September 15, 2016
(++++) WHAT YOU SEE, WHAT YOU GET
I See a Kookaburra! Discovering Animal Habitats around the World. By Steve Jenkins & Robin Page. Illustrations by Steve Jenkins. Houghton Mifflin Harcourt. $7.99.
Ripley’s Believe It or Not! Wild & Wacky Edition 2017. Scholastic. $16.99.
Originally published in 2005 and now available in paperback, Steve Jenkins’ and Robin Page’s I See a Kookaburra! is a kind of real-life Where’s Waldo? – but with a distinct educational purpose and some fascinating information packed inside. The setup is quite simple: the book shows six different parts of the world, each including eight animals plus one ant (since ants live just about everywhere). It is the execution of the design that makes the book special: only parts of the animals are visible, which means that just as it is difficult to see animals in their natural habitat, so it is difficult to pick all of them out and identify them here. Finding the ants is by no means easy, either. Each two-page spread of a habitat is followed by two pages showing the animals against a plain white background, in the same positions and poses used when showing them in their habitat – so kids can go back and find any they missed, and also get an even better sense of where each animal lives in the wild. Three different tails stick out of the surroundings in a desert in the American Southwest, for example. It turns out that one belongs to a kangaroo rat, one to a Gila monster and one to a rattlesnake. And what looks like a fourth tail is actually a cactus flower. Elsewhere, an African savanna contains a rhinoceros that is fairly easy to see, a dung beetle that is not, and a giraffe antelope that is hard to recognize even when it is spotted. In an Australian forest are a cassowary (only one eye visible), a barely noticeable koala asleep in a tree, and an almost perfectly camouflaged dingo. And so on for more habitats and more animals throughout the book. The final five pages show small pictures of each of the animals and give considerably more information about them in compressed (one-paragraph) form. Jenkins and Page do an excellent job of making that information interesting: they explain why the frilled lizard is also called the bicycle lizard, discuss the unique social environment of the naked mole rat (the only mammal that lives in ant-like colonies), explain why dung beetles are so important, and talk about a six-inch-long insect (the rhinoceros beetle). There is a lot more than a kookaburra to see in I See a Kookaburra! And everything in the book is very much worth seeing.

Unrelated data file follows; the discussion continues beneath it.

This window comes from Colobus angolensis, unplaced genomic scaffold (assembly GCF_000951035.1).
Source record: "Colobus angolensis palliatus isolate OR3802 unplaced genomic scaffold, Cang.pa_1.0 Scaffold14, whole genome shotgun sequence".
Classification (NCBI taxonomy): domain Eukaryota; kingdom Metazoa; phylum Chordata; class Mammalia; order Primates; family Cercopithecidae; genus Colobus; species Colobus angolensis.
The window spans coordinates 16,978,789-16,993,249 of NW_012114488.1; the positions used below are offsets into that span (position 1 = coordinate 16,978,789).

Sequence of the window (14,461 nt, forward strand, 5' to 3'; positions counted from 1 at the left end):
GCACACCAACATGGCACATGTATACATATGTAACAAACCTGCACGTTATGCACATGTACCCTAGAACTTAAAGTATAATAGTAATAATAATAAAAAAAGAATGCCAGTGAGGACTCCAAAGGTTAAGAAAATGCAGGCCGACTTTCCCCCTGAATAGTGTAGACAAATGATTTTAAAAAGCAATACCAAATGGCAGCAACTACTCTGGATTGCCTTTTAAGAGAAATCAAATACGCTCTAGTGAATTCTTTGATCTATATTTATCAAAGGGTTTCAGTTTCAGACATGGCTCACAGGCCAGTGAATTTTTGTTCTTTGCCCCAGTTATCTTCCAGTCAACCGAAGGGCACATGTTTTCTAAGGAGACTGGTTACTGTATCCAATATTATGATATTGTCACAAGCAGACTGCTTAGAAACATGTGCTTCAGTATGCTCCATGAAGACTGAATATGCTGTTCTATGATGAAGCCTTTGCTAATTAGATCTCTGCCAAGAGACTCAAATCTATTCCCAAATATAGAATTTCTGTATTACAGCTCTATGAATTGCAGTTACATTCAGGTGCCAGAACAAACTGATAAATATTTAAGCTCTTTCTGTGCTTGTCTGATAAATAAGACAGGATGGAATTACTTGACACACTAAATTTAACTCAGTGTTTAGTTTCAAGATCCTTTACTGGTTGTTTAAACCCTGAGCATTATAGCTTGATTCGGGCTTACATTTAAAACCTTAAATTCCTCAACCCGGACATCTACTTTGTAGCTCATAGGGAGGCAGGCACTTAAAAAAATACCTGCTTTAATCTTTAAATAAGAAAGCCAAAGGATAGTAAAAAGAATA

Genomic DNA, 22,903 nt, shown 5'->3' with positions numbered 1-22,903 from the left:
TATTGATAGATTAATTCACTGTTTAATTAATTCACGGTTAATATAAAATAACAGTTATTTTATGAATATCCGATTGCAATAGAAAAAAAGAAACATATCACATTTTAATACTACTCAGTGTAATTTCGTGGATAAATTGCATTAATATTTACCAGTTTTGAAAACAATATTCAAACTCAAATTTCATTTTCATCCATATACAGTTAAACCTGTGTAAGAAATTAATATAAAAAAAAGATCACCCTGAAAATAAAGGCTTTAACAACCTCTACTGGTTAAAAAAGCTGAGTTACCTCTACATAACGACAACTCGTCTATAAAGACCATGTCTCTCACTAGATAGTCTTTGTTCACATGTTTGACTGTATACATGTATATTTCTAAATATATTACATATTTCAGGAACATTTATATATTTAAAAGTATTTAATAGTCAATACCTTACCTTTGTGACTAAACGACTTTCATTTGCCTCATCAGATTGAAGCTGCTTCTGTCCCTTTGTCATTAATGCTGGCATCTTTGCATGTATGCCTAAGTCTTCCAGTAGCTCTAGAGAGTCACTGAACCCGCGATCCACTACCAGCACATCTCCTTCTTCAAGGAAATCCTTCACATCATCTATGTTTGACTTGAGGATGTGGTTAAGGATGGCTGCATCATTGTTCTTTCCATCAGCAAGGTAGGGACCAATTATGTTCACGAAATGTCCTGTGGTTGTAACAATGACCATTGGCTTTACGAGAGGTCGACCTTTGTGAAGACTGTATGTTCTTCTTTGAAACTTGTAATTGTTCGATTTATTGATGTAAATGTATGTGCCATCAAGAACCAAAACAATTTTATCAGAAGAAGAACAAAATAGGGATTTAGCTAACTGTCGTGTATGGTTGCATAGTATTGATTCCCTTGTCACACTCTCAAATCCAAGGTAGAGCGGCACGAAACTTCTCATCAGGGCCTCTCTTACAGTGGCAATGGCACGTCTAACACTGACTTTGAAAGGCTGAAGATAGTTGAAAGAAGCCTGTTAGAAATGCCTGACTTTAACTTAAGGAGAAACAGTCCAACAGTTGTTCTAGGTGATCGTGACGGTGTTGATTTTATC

The pleasures of seeing the people and things in Ripley’s Believe It or Not! Wild & Wacky Edition 2017 are decidedly more mixed. The successors to Robert Ripley can no longer roam the world looking for naturally occurring human and animal oddities or “freaks,” as Ripley himself did – that would be politically incorrect. So more and more of the Ripley legacy depends on showing readers things that people who want to draw attention to themselves have done for the explicit purpose of getting noticed. The result is a sort of still-photo reality television with, unfortunately, just as great a propensity for catering to celebrity worship (the new book shows a sculpture of Angelina Jolie made from crayons and one of Niki Minaj made from toast, for instance). This 2017 compendium of attention-getters includes a nine-year-old girl who invented a healthful lollipop; a watermelon-flavored bagel sold in Japan; a man who ran across the United States to raise money for charity; a race in which competitors ride ostriches; a playground made from snow and ice in Sweden; a sinkhole in Guatemala; a man in Japan who takes his 150-pound tortoise on walks into town; a giraffe with a crooked neck that was broken in a fight; a vending machine that dispenses live crabs in a part of China where they are considered a delicacy; and more. A few human beings who would previously have been put on display still appear in the book, but only in the context of being heroic and worthy of admiration: a wheelchair-bound man who can do cliff diving; a professional bass fisherman born without legs or a left arm and only part of a right arm; a woman who in 2008 became the first armless person to become a licensed pilot; and so on. Certainly Ripley’s Believe It or Not! Wild & Wacky Edition 2017 is more humane and uplifting than long-ago entries featuring exhibits from the old-style Ripley’s “odditorium” (that was the name of the museum Ripley opened in 1933). But the new Ripley’s is simply not as interesting or involving as the old Ripley’s used to be, partly because so many odd things are so visible so often on the Internet – and partly because Robert Ripley’s successors bend over so far backwards to avoid potentially upsetting or offending anyone with their displays. There is enough of interest in this book to give it a (+++) rating, but it is neither as wild nor as wacky as its title would have readers believe it to be.